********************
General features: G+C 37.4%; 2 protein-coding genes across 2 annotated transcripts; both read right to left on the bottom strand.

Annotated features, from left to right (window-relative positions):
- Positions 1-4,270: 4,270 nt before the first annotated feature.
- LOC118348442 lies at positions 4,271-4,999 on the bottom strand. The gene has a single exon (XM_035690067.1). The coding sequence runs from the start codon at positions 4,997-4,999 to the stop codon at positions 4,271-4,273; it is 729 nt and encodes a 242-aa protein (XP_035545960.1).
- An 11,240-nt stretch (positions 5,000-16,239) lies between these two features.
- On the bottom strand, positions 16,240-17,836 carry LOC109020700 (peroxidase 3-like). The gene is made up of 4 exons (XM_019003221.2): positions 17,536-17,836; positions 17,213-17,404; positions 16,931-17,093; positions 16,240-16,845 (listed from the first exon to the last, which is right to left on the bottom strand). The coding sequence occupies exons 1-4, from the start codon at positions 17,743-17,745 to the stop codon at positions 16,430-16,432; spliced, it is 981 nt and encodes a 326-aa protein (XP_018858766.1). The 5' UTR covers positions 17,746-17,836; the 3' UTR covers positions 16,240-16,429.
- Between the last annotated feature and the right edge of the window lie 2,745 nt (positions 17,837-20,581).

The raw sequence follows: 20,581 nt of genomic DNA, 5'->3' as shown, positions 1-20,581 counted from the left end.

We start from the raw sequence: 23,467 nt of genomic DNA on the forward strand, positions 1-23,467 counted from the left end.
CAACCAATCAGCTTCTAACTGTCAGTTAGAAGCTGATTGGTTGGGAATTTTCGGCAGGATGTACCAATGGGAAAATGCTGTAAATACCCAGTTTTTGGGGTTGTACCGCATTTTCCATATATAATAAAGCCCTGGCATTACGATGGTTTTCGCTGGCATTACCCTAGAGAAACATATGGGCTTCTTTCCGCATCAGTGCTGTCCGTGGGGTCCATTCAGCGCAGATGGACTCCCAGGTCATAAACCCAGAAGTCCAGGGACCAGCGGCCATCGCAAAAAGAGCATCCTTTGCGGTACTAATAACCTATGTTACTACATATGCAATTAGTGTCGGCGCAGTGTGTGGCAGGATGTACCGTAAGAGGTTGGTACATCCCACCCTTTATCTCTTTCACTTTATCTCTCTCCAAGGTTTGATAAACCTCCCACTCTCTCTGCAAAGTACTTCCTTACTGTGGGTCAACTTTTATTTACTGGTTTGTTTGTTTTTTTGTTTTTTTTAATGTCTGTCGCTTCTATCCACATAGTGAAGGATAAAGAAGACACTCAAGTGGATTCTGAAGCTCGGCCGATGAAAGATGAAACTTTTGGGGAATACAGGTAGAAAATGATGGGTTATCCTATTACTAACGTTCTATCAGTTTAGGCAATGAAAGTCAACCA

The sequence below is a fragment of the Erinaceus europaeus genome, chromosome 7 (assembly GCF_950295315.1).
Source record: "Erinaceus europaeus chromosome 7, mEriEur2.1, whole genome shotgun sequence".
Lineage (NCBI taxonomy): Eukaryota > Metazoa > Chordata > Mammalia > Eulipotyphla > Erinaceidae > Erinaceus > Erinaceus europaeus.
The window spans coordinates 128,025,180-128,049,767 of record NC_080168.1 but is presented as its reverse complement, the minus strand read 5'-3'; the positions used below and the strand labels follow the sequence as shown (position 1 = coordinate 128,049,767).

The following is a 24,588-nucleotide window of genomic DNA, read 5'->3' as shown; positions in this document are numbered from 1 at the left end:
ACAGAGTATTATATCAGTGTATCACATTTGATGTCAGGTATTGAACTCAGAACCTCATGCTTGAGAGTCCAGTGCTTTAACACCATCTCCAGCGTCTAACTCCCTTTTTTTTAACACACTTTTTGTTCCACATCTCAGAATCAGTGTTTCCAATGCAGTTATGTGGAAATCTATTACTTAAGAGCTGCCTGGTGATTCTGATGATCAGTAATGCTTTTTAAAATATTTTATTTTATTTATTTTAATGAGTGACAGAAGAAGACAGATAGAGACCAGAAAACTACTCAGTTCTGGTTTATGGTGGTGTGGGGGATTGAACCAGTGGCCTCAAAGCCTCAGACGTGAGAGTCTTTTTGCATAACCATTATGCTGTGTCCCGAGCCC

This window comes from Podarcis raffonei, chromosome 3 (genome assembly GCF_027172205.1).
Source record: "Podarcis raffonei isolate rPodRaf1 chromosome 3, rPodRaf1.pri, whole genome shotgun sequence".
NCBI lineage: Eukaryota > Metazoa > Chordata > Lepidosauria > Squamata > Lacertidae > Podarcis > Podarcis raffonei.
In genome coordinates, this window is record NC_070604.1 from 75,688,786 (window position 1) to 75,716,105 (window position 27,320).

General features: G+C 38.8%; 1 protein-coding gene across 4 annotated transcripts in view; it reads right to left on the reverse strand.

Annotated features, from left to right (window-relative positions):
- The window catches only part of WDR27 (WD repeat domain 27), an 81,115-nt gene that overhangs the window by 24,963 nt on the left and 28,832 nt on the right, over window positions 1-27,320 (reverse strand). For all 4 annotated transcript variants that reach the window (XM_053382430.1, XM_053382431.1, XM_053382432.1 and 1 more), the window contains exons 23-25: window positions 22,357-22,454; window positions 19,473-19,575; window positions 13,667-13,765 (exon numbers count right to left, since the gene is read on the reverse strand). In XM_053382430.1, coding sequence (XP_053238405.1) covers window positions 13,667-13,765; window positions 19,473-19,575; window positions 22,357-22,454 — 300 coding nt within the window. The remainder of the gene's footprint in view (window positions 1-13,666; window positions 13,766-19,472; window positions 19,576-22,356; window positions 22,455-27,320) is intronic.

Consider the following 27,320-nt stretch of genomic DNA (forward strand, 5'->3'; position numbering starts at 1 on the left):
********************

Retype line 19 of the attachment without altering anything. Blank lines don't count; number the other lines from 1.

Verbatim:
NCBI lineage: Eukaryota > Metazoa > Chordata > Lepidosauria > Squamata > Lacertidae > Podarcis > Podarcis raffonei.